I think that the main aim of a photographer is to tell a story about something ordinary according to his/her personal language, and to make an intimate relation with places and people throughout it.

Could you describe yourself with a book, a song and a movie?
A book: “A lover’s discourse: fragments”, by Roland Barthes; a song: “Het volk”, by Pan American; a movie: “Persona”, by Ingmar Bergman.

A famous person you would like to portray.
Björk.

Your visual approach involves different photographic fields: portrait, fashion, architecture and storytelling. Which of them allows you to express your feelings better?
At the beginning it was portraiture that allows me to fully express myself. Currently, I like to mix the different languages.

Black and white close-ups of children populate your series “Family Dolls”. Young boys and girls are depicted in all their innocence and simplicity. Their eyes speak gently for them, in so revealing their soul. Who are them? Also, we see hands embracing their soft faces. Who do they belong to?

They belong to their parents. The project is built around the conversation between gestures and gazes. I took the idea from some memories of my past: when someone asked me to pose for the camera, I used to react with a kind of intolerance. I felt forced. So, I started to look for children that could re-experience this same feeling. However, this first initial inspiration developed and the series is now focused more on the limits between affection and oppression.

While observing your young portraits, it is easy to be touched by the genuine gaze of your children. It seems that a light veil of sadness covers their visages. Children seem to wonder about something, to quest for something. Did you reach this effect on purpose?

Yes, I tried to. However, children’s attitude played a crucial role in the final result. I chose them carefully according to their behaviour, trying to predict their reactions to the situation, that was a little bit tense. I think they sensed me like an intruder, also because I was really close to them while shooting with a macro ring mounted on the Hasselblad. Moreover, they were very curious about the camera: they seemed to approach directly to it or try to studying something in the lens.

When I was a child my mother used to take a lot of pictures of mountain landscapes. I have never given so much importance to them. Lately, I have started to recover her pictures and to appreciate them.

How do you feel while working with such young people?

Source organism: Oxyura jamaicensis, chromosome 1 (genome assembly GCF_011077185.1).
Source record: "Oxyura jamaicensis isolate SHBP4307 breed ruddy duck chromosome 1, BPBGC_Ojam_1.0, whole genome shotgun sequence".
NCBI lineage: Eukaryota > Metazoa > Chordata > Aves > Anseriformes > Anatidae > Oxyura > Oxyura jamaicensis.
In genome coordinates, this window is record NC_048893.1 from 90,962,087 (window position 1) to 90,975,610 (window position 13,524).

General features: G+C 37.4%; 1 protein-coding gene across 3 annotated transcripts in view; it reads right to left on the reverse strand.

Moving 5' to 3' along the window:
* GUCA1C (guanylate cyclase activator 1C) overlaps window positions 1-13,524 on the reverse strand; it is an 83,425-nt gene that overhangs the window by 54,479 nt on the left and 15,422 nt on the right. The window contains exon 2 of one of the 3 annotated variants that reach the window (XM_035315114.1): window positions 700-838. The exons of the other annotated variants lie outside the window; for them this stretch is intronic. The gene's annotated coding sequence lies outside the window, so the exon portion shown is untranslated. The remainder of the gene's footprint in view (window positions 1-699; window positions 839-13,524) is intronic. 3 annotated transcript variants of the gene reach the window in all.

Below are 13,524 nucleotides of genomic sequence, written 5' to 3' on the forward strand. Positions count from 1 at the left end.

I feel comfortable. Everything is very spontaneous with children, although I had to interfere with them to give indications.

Dark, gloomy tones dominate the shots of “Still There”. Here, you become a documentary photographer. You investigate mysterious rural places by portraying simple details of the everyday life of their inhabitants. No human figures appear except for a couple of dull, tired eyes. Everything there seems to be permeated by a strange halo. Why did you choose these places? Which is your relationship with them?

It’s an area very close to my city and overlooked from the body of Garigliano nuclear plant. I’ve always felt attracted by that place, not only for the episodes that involved the river that crosses it, but especially for this strange cohabitation of nature and technology. The nuclear plant has the appearance of a bizarre alien object whose presence covers everything around that.

In “Still There” you observe the surrounding reality through inquiring eyes. No judgments, just observation. On this regard, it comes to our mind Elliot Erwitt’s quote: “Photography is an art of observation. It’s about finding something interesting in an ordinary place”. Do you recognize yourself in it? How does it fit to your art?
Yes, I do recognize myself in it. Indeed, I think that the main aim of a photographer is to tell a story about something ordinary according to his/her personal language, and to make an intimate relation with places and people throughout it. In “Still There” I’ve tried to give a very personal view of the area. However, at first sight the landscape is completely different from the pictures I’ve taken: it is a sunny Mediterranean area. I’ve inverted this appearance shooting only after the sunset and taking advantage of the twilight mood in order to highlight the sensation of a fairy place, because that was the way I perceived the area.

You collect moments of your life in a visual diary. You observe the world through car and plane windows marked by rainy drops. As a consequence, the world around you shapes into blurry, evanescent scenes and it moulds into splashes of colours. What does this project tell about you and the way you perceive reality?
It’s a kind of exercise. A car or plane window acts as just another lens added to the camera lens, surrounding the sensation of different levels of reality. In my “Diary” I observe the multiple way of being of landscapes, and I play with that.

In shooting urban architectures, your compositions are clean rigorous tidy sets. Your bi-dimensional views mainly shape through warm colours and bright light. Space seems to be filled but not lived and it transforms into a set design, where no humans are present. External walls of tall buildings, empty benches and endless rows of windows feel up the scene, leaving just a small space to the sky to emerge. What does “I miss you” mean to you?

The title refers to the absence of any human warmth. I’ve tried to suggest that feeling by playing with the rigor of the space, perfectly organized but not ready to be lived yet, exactly like the set of a cold reality.

Your next project.
I’m not sure about it yet, but I think it will involve a lot of still-lifes.

Your main flaw and quality.
I’m very moody. I’m very methodic.

Make a wish.
To travel more.